Korean biosimilars make inroads into EuropeMadeinkoreablog
Celltrion’s Remsima — biosimilar replication of rheumatoid arthritis treatment drug Remicade — and Samsung Bioepis’ Benepali — biosimilar copy of Amgen’s rheumatoid arthritis treatment Enbrel – along with Flixabi, another Remicade biosimilar, are already selling in Europe, one of the world’ largest market for such drugs.
Three other biosimilars are awaiting permission from the European Medicines Agency for sales in the region. They are Celltrion’s Truxima — biosimilar of lymphatic cancer drug Rituxan — and Samsung Bioepis’ SB5 and SB9, biosimilars referencing rheumatoid drug Humira and diabetes drug Lantus, respectively.
Celltrion’s Truxima, which applied for approval in October last year, is expected to receive a green light by end of this year. If approved, Celltrion will have two biosimilar products in line for the European market.
Samsung Bioepis, a unit of Samsung Group, anticipates its SB5 and SB9 to get the go-ahead by next year, considering it takes 14-16 months for the EMA to approve after receiving the application.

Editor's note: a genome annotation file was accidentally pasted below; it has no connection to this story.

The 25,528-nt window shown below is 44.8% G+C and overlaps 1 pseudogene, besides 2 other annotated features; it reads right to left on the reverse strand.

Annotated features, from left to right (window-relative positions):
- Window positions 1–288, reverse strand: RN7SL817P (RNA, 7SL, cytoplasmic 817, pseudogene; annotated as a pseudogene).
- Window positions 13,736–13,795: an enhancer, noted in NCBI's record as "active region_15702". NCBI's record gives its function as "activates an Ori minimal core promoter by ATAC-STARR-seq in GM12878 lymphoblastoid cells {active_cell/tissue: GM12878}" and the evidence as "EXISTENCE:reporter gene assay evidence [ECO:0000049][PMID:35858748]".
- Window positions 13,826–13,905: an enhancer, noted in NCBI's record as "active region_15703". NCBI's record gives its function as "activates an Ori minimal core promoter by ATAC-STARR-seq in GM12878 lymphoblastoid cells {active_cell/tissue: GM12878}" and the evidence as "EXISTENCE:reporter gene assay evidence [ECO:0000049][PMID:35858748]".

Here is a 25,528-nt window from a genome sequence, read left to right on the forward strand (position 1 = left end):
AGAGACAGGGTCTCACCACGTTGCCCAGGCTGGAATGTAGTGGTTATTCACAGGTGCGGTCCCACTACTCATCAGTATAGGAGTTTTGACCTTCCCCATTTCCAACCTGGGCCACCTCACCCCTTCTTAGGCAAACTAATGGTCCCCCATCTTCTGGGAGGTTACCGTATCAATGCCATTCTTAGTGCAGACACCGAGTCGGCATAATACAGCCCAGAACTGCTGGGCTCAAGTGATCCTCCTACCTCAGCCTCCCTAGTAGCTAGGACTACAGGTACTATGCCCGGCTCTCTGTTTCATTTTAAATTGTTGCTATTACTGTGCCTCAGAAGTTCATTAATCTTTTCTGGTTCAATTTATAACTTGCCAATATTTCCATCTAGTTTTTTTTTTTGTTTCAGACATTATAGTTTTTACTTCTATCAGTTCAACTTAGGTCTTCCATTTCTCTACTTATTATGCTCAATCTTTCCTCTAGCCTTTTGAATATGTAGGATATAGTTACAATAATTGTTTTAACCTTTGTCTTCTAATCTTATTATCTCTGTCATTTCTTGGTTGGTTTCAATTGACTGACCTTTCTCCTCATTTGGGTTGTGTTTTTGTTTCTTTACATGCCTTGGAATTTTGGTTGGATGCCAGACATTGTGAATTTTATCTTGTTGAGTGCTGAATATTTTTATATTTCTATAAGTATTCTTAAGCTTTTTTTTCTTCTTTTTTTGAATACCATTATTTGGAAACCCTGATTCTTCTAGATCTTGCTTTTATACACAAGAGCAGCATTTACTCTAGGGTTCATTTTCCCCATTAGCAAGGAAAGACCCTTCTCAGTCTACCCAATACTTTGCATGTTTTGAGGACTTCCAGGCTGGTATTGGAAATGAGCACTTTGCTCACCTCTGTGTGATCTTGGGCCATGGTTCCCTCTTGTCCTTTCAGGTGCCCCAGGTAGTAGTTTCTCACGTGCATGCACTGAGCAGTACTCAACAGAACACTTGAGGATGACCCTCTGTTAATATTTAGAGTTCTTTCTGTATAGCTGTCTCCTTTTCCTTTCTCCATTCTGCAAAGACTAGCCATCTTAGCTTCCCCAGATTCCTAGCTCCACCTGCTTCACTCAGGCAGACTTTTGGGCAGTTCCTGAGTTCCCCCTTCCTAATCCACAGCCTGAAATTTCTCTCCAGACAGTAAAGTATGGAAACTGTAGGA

“If approved, SB5 will join Benepali and Flixabi in Europe, which have already started to increase patient access to high-quality treatment options while driving down health care spending,” said Ko Han-sung, CEO of Samsung Bioepis, in a statement earlier this week.
With Celltrion’s plan to apply to EMA for Herzuma — biosimilar of breast cancer treatment Herceptin — in the second half of the year, more South Korean biosimilars are vying to enter the European market.
“Europe’s business market is friendly to (pharmaceutical firms) because the government is adopting biosimilars to reduce the burden from health insurance costs,” an official in the industry said. “(Companies) only need an approval from the EMA to enter the large European market, which is very appealing.”